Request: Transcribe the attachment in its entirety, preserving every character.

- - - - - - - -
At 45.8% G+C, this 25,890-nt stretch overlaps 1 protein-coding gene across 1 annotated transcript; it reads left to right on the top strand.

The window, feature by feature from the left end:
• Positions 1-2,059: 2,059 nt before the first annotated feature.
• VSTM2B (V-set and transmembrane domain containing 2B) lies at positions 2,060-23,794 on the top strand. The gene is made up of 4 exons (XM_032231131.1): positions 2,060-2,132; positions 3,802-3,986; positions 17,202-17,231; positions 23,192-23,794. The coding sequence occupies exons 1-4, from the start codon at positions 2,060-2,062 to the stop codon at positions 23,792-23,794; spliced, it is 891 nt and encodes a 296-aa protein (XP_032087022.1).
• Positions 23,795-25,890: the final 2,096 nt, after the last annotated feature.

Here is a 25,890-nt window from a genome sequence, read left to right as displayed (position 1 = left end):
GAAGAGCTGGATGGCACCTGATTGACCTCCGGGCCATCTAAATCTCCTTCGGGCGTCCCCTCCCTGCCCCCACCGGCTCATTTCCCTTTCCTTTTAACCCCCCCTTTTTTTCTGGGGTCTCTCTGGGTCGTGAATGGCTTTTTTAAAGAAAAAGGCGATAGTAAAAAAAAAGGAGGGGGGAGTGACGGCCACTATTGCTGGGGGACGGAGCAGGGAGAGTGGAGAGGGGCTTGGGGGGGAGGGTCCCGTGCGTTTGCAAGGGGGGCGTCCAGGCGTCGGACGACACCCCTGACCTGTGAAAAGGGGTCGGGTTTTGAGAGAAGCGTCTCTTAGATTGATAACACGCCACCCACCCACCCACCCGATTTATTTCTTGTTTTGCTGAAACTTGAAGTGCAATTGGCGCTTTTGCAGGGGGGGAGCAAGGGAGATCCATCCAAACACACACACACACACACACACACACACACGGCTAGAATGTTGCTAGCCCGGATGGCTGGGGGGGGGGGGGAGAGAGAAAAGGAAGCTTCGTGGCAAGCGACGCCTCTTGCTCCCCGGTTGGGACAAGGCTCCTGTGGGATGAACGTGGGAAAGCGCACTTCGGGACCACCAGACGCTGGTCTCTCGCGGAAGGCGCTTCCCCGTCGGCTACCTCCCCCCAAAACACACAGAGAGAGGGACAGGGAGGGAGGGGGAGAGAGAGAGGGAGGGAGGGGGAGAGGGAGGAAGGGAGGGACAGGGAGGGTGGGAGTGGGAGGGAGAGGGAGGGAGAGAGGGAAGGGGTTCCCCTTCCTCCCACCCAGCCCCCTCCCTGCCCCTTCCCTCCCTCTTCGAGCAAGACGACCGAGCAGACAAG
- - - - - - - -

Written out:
At 45.8% G+C, this 25,890-nt stretch overlaps 1 protein-coding gene across 1 annotated transcript; it reads left to right on the top strand.

The window, feature by feature from the left end:
• Positions 1-2,059: 2,059 nt before the first annotated feature.
• VSTM2B (V-set and transmembrane domain containing 2B) lies at positions 2,060-23,794 on the top strand. The gene is made up of 4 exons (XM_032231131.1): positions 2,060-2,132; positions 3,802-3,986; positions 17,202-17,231; positions 23,192-23,794. The coding sequence occupies exons 1-4, from the start codon at positions 2,060-2,062 to the stop codon at positions 23,792-23,794; spliced, it is 891 nt and encodes a 296-aa protein (XP_032087022.1).
• Positions 23,795-25,890: the final 2,096 nt, after the last annotated feature.

Here is a 25,890-nt window from a genome sequence, read left to right as displayed (position 1 = left end):
GAAGAGCTGGATGGCACCTGATTGACCTCCGGGCCATCTAAATCTCCTTCGGGCGTCCCCTCCCTGCCCCCACCGGCTCATTTCCCTTTCCTTTTAACCCCCCCTTTTTTTCTGGGGTCTCTCTGGGTCGTGAATGGCTTTTTTAAAGAAAAAGGCGATAGTAAAAAAAAAGGAGGGGGGAGTGACGGCCACTATTGCTGGGGGACGGAGCAGGGAGAGTGGAGAGGGGCTTGGGGGGGAGGGTCCCGTGCGTTTGCAAGGGGGGCGTCCAGGCGTCGGACGACACCCCTGACCTGTGAAAAGGGGTCGGGTTTTGAGAGAAGCGTCTCTTAGATTGATAACACGCCACCCACCCACCCACCCGATTTATTTCTTGTTTTGCTGAAACTTGAAGTGCAATTGGCGCTTTTGCAGGGGGGGAGCAAGGGAGATCCATCCAAACACACACACACACACACACACACACACACGGCTAGAATGTTGCTAGCCCGGATGGCTGGGGGGGGGGGGGAGAGAGAAAAGGAAGCTTCGTGGCAAGCGACGCCTCTTGCTCCCCGGTTGGGACAAGGCTCCTGTGGGATGAACGTGGGAAAGCGCACTTCGGGACCACCAGACGCTGGTCTCTCGCGGAAGGCGCTTCCCCGTCGGCTACCTCCCCCCAAAACACACAGAGAGAGGGACAGGGAGGGAGGGGGAGAGAGAGAGGGAGGGAGGGGGAGAGGGAGGAAGGGAGGGACAGGGAGGGTGGGAGTGGGAGGGAGAGGGAGGGAGAGAGGGAAGGGGTTCCCCTTCCTCCCACCCAGCCCCCTCCCTGCCCCTTCCCTCCCTCTTCGAGCAAGACGACCGAGCAGACAAG